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Twentieth Century Fox

Meteorologists would probably disagree, but the recent blustery weather could just be the collective sigh of relief from movie studio executives and theater owners after seeing the first quarter results for 2012. Last year, movie theater attendance dipped to a 15-year low, prompting doom-and-gloom predictions for an already-troubled industry.

If the first three months of 2012 prove anything, though, it’s that Americans will still turn out in droves to support their favorite films. With only one exception, every weekend so far this year has seen an improvement in ticket sales from the same time a year ago, with a total box-office gross exceeding $2 billion according to boxofficemojo.com — an increase of almost 30 percent over the first quarter in 2011.

Some of the biggest box-office successes have actually been family films. It’s no secret that G, PG and PG-13 movies frequently outearn their R-rated competition. This year is no different. One of the most lucrative films so far in 2012 is “Dr. Seuss’ The Lorax.” With a $70 million price tag, “The Lorax” has pulled in more than $200 million worldwide, showing once again that there is a strong demand for quality family entertainment.

Another surprise hit this year is the found-footage superhero film “Chronicle.” Although at times extremely violent, “Chronicle” (rated PG-13) is nevertheless worth recommending to slightly older audiences. The violence depicted onscreen is never pointless or done for pure spectacle. Instead, it enhances the emotional impact of the story — something that can hardly ever be said of Hollywood filmmaking.

Just because numbers are up in 2012, though, does not mean Hollywood hasn’t had its share of missteps this movie season. George Lucas’ tribute to the Tuskegee Airmen, “Red Tails”; “Ghost Rider: Spirit of Vengeance”; and the Sam Worthington thriller, “Man on a Ledge,” are just a few of the films that failed to ignite the box office.

The first quarter of 2012 also included high-profile 3D re-releases that underperformed. Both “Beauty and the Beast” and “Star Wars: Episode I — The Phantom Menace” earned just around $45 million. For comparison, last year “The Lion King” made close to $100 million, securing it a spot in the 10 highest-grossing films of all time. The tepid response to theatrical re-releases notwithstanding, the trend of converting old classics to 3D will probably continue, especially if “Titanic” pulls in crowds for the centennial of the ill-fated voyage this week.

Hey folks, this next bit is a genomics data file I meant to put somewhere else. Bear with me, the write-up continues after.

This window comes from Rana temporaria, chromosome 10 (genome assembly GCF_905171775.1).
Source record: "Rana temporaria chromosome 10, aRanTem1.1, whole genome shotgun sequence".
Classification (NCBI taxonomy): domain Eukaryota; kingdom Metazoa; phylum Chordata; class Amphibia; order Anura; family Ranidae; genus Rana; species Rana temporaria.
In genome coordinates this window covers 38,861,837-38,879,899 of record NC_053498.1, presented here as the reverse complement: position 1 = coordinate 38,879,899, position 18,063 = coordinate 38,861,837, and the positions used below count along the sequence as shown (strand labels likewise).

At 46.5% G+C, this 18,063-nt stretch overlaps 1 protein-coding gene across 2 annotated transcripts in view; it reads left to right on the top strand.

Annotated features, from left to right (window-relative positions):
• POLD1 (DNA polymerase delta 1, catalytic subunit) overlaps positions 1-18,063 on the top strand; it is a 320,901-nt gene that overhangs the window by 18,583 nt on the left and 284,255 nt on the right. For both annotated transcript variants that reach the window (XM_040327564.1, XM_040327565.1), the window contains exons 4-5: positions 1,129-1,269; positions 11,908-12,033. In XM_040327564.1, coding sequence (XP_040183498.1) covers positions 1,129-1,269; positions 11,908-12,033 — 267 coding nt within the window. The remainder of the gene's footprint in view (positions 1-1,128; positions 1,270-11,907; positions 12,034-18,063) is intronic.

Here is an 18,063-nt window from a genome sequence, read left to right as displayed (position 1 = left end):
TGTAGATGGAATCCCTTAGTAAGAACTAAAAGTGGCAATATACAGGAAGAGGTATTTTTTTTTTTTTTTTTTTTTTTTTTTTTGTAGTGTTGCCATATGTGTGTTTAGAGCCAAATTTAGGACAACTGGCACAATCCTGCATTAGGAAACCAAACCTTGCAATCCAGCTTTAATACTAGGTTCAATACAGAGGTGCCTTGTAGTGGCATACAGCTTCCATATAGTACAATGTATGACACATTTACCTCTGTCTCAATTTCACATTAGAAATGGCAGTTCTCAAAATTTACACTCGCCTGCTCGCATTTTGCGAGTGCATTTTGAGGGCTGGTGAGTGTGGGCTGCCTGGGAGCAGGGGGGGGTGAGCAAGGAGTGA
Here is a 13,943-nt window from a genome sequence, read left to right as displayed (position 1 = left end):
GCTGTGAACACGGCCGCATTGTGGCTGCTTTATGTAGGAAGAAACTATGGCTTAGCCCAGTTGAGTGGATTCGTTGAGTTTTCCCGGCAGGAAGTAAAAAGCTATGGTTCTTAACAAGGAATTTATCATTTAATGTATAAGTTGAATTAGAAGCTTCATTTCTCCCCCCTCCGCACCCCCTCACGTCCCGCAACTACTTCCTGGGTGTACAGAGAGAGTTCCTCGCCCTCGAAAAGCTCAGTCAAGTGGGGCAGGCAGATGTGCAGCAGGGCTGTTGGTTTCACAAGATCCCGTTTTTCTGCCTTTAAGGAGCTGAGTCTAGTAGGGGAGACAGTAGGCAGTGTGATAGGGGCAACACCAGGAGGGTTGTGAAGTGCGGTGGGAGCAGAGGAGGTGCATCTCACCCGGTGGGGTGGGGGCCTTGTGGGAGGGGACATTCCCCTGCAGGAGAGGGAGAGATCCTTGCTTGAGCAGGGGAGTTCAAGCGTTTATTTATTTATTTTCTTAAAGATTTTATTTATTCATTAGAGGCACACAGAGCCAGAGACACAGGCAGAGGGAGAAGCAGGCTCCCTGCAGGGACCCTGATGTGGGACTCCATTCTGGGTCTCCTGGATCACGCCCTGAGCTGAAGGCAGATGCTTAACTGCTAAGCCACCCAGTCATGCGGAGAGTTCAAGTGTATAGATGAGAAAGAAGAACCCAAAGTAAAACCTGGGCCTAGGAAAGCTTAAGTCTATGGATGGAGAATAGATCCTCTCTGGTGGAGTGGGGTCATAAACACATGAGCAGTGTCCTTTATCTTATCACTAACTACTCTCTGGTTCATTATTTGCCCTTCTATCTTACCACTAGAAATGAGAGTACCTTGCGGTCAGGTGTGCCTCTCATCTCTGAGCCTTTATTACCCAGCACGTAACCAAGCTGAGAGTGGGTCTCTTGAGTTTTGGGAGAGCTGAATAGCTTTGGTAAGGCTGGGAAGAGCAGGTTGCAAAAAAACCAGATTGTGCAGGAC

Of course, the biggest financial misstep so far in 2012 is Disney’s $200 million write off, “John Carter.” The first in what had been planned as a trilogy of films that would adapt Edgar Rice Burroughs’ seminal “Barsoom” novels, the expensive sci-fi romance was basically dead before it hit the ground.

What went wrong? Inept marketing, gossipy rumors about an out-of-control budget and — at least according to the film’s director, Andrew Stanton (“Finding Nemo,” “Wall-E”) — more than a touch of schadenfreude on the part of journalists wanting to see a Pixar alumnus fail were all factors that contributed to the staggeringly bad domestic box office of “John Carter.”

Overseas, though, the film has done pretty well. Moviegoers willing to give the family-friendly sci-fi throwback a chance might be surprised by how much they enjoy it in spite of its flaws. If “John Carter” does ultimately go down as one of the biggest flops in movie history, it didn’t deserve to.

Another reasonable explanation for why it failed: Everyone was saving up to buy tickets for “The Hunger Games.” The modestly budgeted adaptation of the first book in Suzanne Collins’ series of young-adult novels set records for its opening weekend haul, an impressive $152 million in the U.S. alone. For statistics buffs, that’s almost as much as “John Carter” has made worldwide since it was first released at the beginning of March.

“The Hunger Games” isn’t just another trendy young-adult series, though. Director Gary Ross’ adaptation has garnered extremely positive response from critics for its treatment of social issues like violence in media. An article on Twitchfilm.com, titled “Holding Out for a Hero: Katniss and the New (Female) Role Model,” has likewise singled out Jennifer Lawrence’s Katniss Everdeen as one of the best female protagonists in recent film, inducting her into a small club membership that includes characters like Ellen Ripley from the “Alien” franchise and Buffy from "Buffy the Vampire Slayer."

So, looking back on the first three months of film in 2012, one thing is clear: Far from being on the brink of death, the movie industry is thriving, but only as long as Hollywood produces films worth the increasingly steep price of admission.

Hopefully, the rest of 2012 will have as many worthwhile moviegoing options as the first three months of the year.

A native of Utah Valley and a devoted cinephile, Jeff is currently studying humanities and history at Brigham Young University.